Bill's review was much better than he had anticipated. It did mention some doubt about his willingness to become part of the departmental organization. He wondered why this supposed weakness had not been pointed out to him. He felt uneasy and vulnerable.

    The next day Bill told Harry and Cathy about his discovery. They couldn't believe he had done it. When asked why, Bill had trouble explaining; he had never done anything like that before. Bill also told them about Victor Lawton's review. Victor was very well liked by all three of the study group members. He'd been married just over a year, and his wife was about to have their first child. It was written on Victor's review that he was a candidate for firing, so they decided to ask him to join them. Victor gladly accepted. The study group now consisted of four of the seven remaining trainees.


    Bill had joined the company softball team, of which Al Gavin was the manager. They got to know one another outside of work and became fairly good friends. Bill really liked Al. He decided to build a better rapport with the other two bosses, although he was not very fond of either of them.

    Mark Toner was an avid outdoorsman and had many fishing pictures on his office walls. Bill was originally from Vermont and still owned a cabin up in the mountains. He loved to fish and considered himself as somewhat of an expert. He slowly broke into conversations with Mark about fishing. Soon they were trading stories, and Bill showed Mark some pictures of one of his very successful fishing trips to the cabin. They made tentative plans for a trip to Bill's cabin for the following year. However, Bill had no intention of ever fishing with Mark.

    Dick Hubbard's position called for occasional trips to Brady Company's Latin American operations. He was attempting to learn Spanish. Bill had spent a year in Colombia, South America, while in college. He spoke fluent Spanish and decided to use it to his advantage. He often conversed with Dick and acted more than happy to help Dick with the language. Dick was very interested in Bill's experiences in Colombia and, again, Bill acted more than happy to discuss them.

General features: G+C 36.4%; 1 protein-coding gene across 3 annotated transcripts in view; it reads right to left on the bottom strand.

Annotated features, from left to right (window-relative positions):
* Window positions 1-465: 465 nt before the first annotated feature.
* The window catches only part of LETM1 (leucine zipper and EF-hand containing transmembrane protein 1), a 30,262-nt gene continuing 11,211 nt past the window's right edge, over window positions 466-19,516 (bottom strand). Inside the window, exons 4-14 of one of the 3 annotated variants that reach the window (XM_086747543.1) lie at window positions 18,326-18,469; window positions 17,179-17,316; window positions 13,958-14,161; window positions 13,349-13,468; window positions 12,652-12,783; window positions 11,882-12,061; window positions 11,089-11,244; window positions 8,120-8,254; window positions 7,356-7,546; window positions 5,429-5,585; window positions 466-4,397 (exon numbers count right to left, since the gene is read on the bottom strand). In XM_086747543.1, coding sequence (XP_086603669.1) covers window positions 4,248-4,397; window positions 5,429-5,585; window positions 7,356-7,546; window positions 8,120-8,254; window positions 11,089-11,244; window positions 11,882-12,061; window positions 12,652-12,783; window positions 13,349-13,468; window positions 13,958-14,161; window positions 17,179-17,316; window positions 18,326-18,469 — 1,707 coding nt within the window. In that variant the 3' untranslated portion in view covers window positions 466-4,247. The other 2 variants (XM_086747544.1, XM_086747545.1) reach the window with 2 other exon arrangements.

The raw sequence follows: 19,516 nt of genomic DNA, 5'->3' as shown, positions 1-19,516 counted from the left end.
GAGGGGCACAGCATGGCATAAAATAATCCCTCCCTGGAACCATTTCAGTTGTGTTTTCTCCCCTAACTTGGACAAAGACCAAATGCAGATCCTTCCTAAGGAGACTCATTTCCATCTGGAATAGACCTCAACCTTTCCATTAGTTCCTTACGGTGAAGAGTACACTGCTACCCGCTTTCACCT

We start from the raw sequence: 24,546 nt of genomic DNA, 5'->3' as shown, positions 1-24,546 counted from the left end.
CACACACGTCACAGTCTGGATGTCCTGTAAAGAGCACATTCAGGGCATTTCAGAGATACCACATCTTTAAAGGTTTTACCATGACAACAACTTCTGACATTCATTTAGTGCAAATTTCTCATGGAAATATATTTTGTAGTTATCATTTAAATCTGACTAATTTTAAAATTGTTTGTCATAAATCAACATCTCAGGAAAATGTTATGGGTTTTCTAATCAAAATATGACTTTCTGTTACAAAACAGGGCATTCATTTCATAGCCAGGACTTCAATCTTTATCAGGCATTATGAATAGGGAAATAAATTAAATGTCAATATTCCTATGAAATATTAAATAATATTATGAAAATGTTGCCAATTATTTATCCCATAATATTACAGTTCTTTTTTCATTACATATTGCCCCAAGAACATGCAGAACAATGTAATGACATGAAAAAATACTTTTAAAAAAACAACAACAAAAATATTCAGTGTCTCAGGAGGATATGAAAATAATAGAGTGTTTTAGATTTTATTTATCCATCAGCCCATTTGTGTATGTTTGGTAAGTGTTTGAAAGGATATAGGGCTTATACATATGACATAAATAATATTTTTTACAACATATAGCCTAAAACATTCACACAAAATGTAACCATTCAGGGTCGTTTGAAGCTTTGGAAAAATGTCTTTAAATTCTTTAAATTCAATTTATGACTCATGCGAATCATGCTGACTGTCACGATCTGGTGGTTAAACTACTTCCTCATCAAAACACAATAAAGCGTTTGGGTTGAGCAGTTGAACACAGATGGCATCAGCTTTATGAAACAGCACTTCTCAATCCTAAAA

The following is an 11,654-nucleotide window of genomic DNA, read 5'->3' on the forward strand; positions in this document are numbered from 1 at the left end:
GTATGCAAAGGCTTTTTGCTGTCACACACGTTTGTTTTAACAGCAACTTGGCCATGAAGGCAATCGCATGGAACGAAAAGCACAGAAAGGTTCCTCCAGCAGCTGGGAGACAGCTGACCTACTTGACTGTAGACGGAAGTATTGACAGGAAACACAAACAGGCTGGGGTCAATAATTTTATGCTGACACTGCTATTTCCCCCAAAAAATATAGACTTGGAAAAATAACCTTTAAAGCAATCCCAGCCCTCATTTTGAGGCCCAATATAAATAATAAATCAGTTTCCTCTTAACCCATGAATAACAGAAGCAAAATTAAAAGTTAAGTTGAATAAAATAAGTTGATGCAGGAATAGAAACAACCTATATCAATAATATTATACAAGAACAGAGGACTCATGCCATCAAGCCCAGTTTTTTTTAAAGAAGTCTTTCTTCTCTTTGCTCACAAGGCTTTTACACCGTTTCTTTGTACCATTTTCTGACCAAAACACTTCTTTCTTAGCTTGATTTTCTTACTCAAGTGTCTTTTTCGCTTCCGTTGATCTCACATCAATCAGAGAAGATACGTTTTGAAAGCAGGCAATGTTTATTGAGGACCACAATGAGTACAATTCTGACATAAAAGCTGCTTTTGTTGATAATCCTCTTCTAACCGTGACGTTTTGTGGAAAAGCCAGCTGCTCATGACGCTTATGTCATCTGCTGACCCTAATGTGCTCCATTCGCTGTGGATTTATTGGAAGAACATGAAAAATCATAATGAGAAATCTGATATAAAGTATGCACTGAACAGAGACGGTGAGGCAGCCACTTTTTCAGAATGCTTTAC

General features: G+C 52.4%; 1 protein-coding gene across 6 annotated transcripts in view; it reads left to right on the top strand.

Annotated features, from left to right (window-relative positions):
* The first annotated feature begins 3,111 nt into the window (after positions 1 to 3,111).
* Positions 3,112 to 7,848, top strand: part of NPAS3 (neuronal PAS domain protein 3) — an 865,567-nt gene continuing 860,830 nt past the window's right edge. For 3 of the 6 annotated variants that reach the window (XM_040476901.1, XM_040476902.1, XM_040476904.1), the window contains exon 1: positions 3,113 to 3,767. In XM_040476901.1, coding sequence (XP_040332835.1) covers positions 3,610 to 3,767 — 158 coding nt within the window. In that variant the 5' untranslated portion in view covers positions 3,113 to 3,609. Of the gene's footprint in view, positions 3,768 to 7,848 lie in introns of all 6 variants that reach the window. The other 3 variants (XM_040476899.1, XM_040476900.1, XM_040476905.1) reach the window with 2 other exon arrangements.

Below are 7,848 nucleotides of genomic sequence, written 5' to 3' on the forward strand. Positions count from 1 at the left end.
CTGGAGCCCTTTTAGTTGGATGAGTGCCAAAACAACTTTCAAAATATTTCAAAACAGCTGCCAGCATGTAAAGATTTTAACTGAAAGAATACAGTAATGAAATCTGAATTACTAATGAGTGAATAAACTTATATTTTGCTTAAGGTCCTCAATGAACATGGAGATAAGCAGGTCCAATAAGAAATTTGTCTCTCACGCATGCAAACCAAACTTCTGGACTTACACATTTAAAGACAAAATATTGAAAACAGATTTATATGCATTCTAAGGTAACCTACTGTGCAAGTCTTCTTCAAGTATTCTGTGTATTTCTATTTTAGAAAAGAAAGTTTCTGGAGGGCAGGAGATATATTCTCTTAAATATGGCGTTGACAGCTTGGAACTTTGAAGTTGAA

Some of the trainees expressed their displeasure with Bill's constant contact with the three bosses, but Bill only cared about the opinions of the study group members. He asked them what they thought. None of them seemed to mind; and Harry said, "Each one of us must do whatever we think it takes to complete the program." Bill gave them the following explanation:

    "I have mixed emotions about my actions. At times I feel pretty underhanded, but I know the actions are justified. My back is against the wall; I can't afford not to complete this training program. I just quit my last job after only one year. I don't want to appear as though I can't stick with anything. Besides, I' m really interested and want to learn as much as I possibly can. By Brady's standards, I may be cheating a little bit, but I'm learning while I do it. I fully intend to finish in spite of these people. If anyone is going to win this game, I'm going to make sure it's me!"


    The group agreed that each individual was playing a game of self-preservation. They felt that their chances of survival were greatly increased by the help they gave one another.

    The final project for the third course was an extremely large assignment to be completed in 10 days. Everyone was working at a nerve-wracking pace. By now Bill was feeling more comfortable with his ability to complete the projects on time. He submitted the project a day early. Victor was the only one to be late handing in the project, because he had been very sick with the flu and had fallen behind. He submitted his project two days after it was due. The next day's class was interrupted by the department secretary, who notified Victor Lawton and Harold Breen that Mark Toner wanted to speak with them during the next break. They did not return after the break, and the instructor announced that they had been let go.

    The remaining five employees were all of similar caliber. They wondered if more firing would take place and, if so. Who would be next? No one dared to ask management. They knew that they were marketable by this point, but all were determined to prove they could finish the training program.